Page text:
Date of Award

Spring 1988

Document Type

Dissertation - Restricted

Degree Name

Doctor of Philosophy (PhD)



First Advisor

Leslie, Lauren

Second Advisor

Fox, Robert

Third Advisor

Bardwell, Rebecca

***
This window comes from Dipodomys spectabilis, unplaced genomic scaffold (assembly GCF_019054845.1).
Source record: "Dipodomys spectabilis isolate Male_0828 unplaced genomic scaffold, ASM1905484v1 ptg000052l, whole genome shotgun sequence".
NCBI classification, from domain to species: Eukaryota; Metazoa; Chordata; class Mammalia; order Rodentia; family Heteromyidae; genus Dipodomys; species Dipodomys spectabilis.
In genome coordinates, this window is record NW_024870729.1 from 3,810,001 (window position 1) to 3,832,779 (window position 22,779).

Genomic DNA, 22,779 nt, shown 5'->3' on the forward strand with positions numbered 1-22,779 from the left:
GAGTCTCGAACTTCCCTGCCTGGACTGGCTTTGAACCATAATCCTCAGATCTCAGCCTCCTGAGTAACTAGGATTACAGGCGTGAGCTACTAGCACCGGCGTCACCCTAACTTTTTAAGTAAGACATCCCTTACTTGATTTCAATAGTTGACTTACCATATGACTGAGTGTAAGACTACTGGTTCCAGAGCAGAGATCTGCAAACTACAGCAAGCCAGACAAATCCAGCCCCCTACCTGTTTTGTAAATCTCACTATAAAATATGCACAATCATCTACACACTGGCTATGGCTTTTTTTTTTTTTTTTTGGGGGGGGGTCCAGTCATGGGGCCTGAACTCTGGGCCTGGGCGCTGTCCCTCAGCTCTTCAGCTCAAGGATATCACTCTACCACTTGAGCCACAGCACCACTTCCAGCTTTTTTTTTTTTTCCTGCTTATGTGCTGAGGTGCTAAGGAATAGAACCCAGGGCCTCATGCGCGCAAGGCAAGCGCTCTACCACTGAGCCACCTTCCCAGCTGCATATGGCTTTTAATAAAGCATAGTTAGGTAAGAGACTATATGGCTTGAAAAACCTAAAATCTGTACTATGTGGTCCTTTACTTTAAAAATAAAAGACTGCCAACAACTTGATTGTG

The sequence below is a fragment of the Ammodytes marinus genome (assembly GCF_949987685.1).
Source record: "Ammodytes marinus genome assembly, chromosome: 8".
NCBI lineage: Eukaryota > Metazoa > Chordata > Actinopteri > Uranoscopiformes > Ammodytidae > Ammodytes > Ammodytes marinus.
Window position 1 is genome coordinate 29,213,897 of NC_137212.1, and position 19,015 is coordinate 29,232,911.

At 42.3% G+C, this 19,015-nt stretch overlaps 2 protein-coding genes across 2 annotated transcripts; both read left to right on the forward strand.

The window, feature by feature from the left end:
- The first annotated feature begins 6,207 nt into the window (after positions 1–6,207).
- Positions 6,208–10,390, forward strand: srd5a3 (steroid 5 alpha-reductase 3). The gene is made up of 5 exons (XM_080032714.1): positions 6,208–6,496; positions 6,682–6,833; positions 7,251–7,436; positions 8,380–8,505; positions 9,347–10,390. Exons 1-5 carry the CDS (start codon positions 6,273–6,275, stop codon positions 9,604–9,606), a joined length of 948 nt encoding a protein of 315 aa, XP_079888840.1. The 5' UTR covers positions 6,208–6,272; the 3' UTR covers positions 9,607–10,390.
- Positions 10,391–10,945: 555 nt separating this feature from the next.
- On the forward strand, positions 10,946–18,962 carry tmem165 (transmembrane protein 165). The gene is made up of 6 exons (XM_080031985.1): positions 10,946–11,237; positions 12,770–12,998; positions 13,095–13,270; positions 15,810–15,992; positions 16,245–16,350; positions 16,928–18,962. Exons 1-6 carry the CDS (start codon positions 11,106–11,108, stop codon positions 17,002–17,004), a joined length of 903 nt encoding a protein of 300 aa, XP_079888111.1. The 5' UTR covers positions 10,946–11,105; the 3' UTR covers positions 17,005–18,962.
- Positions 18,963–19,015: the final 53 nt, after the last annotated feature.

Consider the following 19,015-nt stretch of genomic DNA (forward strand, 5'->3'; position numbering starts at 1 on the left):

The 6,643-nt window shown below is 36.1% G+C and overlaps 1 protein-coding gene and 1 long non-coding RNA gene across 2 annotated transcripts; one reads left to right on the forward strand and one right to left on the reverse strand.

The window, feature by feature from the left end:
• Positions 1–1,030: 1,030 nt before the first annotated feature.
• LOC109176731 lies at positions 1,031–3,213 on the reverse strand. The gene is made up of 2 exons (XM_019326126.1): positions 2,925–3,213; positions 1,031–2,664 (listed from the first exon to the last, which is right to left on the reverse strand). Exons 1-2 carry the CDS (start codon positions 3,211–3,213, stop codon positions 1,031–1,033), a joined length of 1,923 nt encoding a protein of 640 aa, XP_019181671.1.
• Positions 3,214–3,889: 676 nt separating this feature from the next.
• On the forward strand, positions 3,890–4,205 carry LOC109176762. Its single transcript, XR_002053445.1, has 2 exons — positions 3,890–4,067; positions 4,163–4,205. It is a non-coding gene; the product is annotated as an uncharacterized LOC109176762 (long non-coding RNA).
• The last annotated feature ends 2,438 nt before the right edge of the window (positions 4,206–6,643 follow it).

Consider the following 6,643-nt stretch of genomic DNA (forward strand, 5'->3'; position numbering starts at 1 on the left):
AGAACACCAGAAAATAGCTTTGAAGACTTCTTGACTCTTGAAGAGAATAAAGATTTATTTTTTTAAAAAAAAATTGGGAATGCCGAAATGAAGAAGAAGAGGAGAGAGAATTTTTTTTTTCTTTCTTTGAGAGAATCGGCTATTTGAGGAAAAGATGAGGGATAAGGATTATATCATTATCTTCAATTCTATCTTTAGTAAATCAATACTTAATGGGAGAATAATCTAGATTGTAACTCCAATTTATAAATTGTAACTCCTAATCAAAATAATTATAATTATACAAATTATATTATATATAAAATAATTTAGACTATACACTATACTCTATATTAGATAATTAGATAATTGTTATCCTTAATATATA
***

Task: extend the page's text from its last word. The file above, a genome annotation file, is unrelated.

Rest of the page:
The study investigated the ability of adult poor readers to use content and/or structure clues to generate inferences. One hundred twenty-eight male and female junior college freshmen enrolled in developmental reading classes read two single-episode stories. The stories, presented one line at a time on a computer, were modified to yield differing levels of inferability at two story locations. Explicit clues, implicit clues, or no clues to deleted story information were provided. Questions asking subjects to recall exact content and infer missing information were given after the stories were read. The number and location of lookbacks, reading times, and decision-making times were also measured. A multivariate analysis of variance was conducted on the question and lookback measures. Subjects reading the original stories were better able to recall exact content than subjects reading stories in which information was deleted. Disruption of structure made recall of exact content more difficult. However, approximately half of the responses in the deletion conditions were written in the categorical language of the original story rather than in the language of the story read. These subjects were inferring structure to recall stories. Explicit clues were found to be necessary to draw inferences about the structure of stories, and subjects needed to be prompted by questions to make inferences. Subjects made limited use of lookbacks, primarily at the end of stories, as a strategy to resolve inconsistencies. Means before deletions and means after deletions were obtained for reading time and decision time and a repeated measures multivariate analysis of variance was conducted. The location of the deleted information was found to affect processing time. Readers attended more to beginnings and endings instead of the internal text disruptions. Though results indicated that readers rely more on structure to recall exact content and generate inferences, the variation among responses make some findings unstable. To allow for a more precise test of the role of structure and content in inferencing, a replication of this study should be carried out with good readers who are more attentive and consistent while reading.



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